Eight. The number of consecutive years before he arrived at Williams in which running back David Lee started every football game he played. Lee played under Eph legend Dick Farley who would not play freshmen unless there was absolutely no other choice, so Lee didn't get on the field his first season. He did get a lot of carries versus the Eph defense in practice during his first fall, and at one point safety Bodhi Amos hit Lee so hard Amos' hand went through Lee's helmet and made Lee's left eye swell up and close for a week.
Eight. Early his sophomore year, he was by his own calculation 8th string after tearing his hip flexor in preseason. "I thought it was going to be another year of not touching the field," Lee says, "so I decided to just keep my head down and keep working hard." Whether Lee was actually 8th string, there was no other running back listed behind him.
|David Lee '95|
Eight. Number of games in a season for the Ephs. Lee finally got a chance to get on the field in game six his sophomore year at Hamilton. "There were a number of injuries and when our running back fumbled on our 15-yard line, I think it was Farley who put me in," says Lee. "I proceeded to rush for 139 yards [on 20 carries, scoring one TD], surprising every coach on our sideline. I remember Renzie Lamb [assistant coach and head lacrosse coach] telling me to call my mom immediately and let her know how I'd done. I think he was in shock." The Ephs lost, however, 34-33, when a two-point conversion pass attempt was batted away.
Farley remembers that the Friday before the Hamilton game Lee came to him and told him that he was ready to play if needed. "We were in pretty desperate shape with injuries, but I honestly didn't think we were that desperate," states Farley. "He was like a good Boy Scout – always prepared. He wasn't flashy, but he got the job done by running hard all the time."
Wesleyan was the next to see David Lee in person, at on Weston Field at Homecoming. Lee, making his first start, laid on the Cards a 172-yard effort [on 28 carries] featuring three TDs and led the Ephs to their 500th win all-time, 28-23.
The next week at Amherst Lee notched his favorite Eph football memory the first time he toted the leather on Pratt Field. "Dan Gill intercepted Amherst on their first series," recalls Lee. "Our first play was an off tackle run, which I took 36 yards for a touchdown. My dad and mom were in the stands and I knew how much it meant for them." Lee rambled for 119 yards on 19 carries that day and rushed for one TD.
Eight. TDs scored by David Lee in the four Little Three games he started in his career, two games each versus Wesleyan and Amherst. He averaged 154 yards rushing per game (6.7 yards per carry) and two TDs in those Little Three contests. Makes you wonder what the running backs that were 1st through 7th string could have done.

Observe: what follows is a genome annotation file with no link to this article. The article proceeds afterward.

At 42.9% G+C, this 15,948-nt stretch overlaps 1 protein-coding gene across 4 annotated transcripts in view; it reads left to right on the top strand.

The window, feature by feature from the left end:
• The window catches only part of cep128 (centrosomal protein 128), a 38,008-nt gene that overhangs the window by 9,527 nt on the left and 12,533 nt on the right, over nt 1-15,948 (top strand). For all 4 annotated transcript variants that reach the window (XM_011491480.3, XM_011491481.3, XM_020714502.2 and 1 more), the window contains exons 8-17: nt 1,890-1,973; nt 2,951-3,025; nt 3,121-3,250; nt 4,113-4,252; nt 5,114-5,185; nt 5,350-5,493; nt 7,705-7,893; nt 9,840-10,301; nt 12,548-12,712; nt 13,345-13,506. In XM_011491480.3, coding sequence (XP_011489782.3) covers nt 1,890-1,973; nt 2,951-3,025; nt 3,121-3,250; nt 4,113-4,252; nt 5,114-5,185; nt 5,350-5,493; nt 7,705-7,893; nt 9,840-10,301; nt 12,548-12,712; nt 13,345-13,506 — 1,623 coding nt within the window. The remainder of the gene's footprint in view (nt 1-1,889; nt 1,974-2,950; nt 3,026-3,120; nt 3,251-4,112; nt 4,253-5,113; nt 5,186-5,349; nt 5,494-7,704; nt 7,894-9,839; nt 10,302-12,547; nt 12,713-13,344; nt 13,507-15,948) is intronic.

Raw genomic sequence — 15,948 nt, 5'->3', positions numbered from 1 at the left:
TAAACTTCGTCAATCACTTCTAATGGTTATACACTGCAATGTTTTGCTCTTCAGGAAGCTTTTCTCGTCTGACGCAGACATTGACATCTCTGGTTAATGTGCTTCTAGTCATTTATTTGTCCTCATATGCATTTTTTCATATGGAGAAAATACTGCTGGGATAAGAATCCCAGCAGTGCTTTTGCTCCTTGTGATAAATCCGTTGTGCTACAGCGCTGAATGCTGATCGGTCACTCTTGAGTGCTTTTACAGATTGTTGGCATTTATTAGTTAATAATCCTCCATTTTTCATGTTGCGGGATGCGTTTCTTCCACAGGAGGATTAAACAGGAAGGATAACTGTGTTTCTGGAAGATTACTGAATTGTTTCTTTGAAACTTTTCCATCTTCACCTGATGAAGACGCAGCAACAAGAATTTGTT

Eight. Seasons David Lee competed for the Ephs. A two-sport athlete, he also played middie on the lacrosse team all four years.
A political economy major, Lee remembers his favorite Eph professor, nationally acclaimed mathematician Ed Burger, getting, "the Williams radio station to play the Eagles song 'Take it to the Limit' in our calculus class the day he was introducing limits."
"I lived in Tokyo right out of Williams and taught English," notes Lee. "This is where I got the bug to try teaching again later in life. When I came back to the States, I got a job with the Wall Street firm Alex Brown in 1997, then hired over to Morgan Stanley, where I stayed for three years. My boss and our group got hired away by Deutsche Bank where I worked until 2007. I resigned that March, tired of the hours and lack of quality in my life and took the trip of a lifetime to Vietnam, Cambodia, and Nepal, complete with a month long trek in the Himalayas up to the Everest base camp. I then finished up with a month in Bali.
"Returning home I knew I wanted to teach so I started to sub at numerous schools in the Bay area. I got lucky with a maternity leave at Town School (an all boys independent school in San Francisco), which evolved into a full-time position the following year."
He just finished his third year of teaching 5th- and 6th-grade math and his third year of coaching the U15 lacrosse team.
Eight. Grade of boy's lacrosse team Lee coaches. He strives to affect his players as Dick Farley affected him. "Farley was a coach who was passionate about football, studied the films, knew what he was doing, worked hard, and earned the respect of his players because of this," says Lee. "I think of Coach Farley when I coach my team as to how I want my players to view me as a coach.
"These life lessons of sticking with it even when I was getting beaten up and was the 8th string running back and finally getting a chance to shine is something that I try to impart to my players today. It's demoralizing not getting your chance to play and getting roughed up at practice everyday, but I learned through hard work and persistence that you can get what you want."
Lee, a native of Wayland, Mass., came about 135 miles to attend Williams, but his trip from the bottom of the depth chart to the top was far tougher and longer, and he completed that journey only because he would not let himself stop trying to do his best.